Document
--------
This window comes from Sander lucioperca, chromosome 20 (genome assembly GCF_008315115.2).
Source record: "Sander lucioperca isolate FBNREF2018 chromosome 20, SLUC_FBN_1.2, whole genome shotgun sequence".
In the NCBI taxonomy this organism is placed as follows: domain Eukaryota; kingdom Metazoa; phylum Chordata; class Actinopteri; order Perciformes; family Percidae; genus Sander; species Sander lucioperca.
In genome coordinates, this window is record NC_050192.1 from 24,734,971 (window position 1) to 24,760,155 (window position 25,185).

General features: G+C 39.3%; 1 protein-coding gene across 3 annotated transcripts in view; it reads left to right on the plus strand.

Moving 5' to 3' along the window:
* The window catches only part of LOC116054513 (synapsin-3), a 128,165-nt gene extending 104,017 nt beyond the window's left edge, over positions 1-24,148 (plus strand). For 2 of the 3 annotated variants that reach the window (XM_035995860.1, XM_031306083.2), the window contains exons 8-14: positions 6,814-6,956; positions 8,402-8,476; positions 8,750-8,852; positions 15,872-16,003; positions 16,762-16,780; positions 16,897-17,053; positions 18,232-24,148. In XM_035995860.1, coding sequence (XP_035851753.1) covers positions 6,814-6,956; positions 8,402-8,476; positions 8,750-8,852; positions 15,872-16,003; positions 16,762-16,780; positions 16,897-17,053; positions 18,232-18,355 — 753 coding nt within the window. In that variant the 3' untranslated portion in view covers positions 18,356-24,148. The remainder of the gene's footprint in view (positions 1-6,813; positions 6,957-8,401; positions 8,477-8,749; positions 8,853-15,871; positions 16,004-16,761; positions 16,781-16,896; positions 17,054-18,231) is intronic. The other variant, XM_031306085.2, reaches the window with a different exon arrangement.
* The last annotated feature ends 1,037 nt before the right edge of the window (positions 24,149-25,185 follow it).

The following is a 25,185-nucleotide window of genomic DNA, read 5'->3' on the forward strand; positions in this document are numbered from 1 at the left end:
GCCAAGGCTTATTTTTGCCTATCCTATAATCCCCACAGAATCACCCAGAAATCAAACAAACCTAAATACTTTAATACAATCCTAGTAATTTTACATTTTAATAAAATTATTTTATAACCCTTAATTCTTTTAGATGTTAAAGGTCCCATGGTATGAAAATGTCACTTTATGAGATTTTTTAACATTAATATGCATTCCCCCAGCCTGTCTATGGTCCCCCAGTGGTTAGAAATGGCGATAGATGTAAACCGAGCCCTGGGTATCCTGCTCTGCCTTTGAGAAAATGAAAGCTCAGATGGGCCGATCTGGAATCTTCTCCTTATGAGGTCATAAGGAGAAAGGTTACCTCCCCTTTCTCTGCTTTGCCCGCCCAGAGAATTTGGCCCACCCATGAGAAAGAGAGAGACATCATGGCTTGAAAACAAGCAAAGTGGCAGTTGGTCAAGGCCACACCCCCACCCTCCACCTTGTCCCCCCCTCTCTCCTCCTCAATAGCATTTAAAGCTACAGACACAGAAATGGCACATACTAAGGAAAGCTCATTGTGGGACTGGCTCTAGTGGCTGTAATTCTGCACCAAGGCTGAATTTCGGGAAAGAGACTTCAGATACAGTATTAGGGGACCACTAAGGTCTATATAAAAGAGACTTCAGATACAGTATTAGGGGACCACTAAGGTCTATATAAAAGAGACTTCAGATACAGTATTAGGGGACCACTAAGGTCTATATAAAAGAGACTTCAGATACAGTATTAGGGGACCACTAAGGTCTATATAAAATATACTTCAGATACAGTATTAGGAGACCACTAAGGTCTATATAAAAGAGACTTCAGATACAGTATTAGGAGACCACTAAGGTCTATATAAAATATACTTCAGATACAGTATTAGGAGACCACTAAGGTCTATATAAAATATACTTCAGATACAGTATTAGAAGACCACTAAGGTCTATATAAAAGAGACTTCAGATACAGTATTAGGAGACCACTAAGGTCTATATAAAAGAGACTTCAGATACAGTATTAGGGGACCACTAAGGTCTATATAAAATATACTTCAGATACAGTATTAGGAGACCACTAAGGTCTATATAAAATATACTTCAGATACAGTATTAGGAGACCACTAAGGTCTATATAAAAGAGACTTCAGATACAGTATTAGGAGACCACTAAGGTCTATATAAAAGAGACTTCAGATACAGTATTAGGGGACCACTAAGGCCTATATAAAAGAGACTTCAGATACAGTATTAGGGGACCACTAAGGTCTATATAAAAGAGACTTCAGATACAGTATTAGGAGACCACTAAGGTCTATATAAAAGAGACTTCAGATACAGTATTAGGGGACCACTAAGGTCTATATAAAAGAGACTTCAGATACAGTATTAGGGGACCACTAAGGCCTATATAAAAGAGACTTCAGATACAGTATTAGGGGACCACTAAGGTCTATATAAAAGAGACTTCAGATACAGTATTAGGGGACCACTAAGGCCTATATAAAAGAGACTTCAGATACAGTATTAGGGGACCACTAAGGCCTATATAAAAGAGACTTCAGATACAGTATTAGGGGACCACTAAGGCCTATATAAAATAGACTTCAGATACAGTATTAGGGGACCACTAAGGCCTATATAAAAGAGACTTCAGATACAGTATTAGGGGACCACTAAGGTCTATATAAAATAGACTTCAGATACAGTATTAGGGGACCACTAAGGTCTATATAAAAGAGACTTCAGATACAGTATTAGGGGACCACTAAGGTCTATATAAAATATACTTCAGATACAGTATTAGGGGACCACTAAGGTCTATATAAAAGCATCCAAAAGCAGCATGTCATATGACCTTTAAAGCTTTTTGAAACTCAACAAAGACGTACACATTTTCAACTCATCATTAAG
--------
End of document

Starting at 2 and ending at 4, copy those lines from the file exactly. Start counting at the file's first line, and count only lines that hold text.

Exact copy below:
Source record: "Sander lucioperca isolate FBNREF2018 chromosome 20, SLUC_FBN_1.2, whole genome shotgun sequence".
In the NCBI taxonomy this organism is placed as follows: domain Eukaryota; kingdom Metazoa; phylum Chordata; class Actinopteri; order Perciformes; family Percidae; genus Sander; species Sander lucioperca.
In genome coordinates, this window is record NC_050192.1 from 24,734,971 (window position 1) to 24,760,155 (window position 25,185).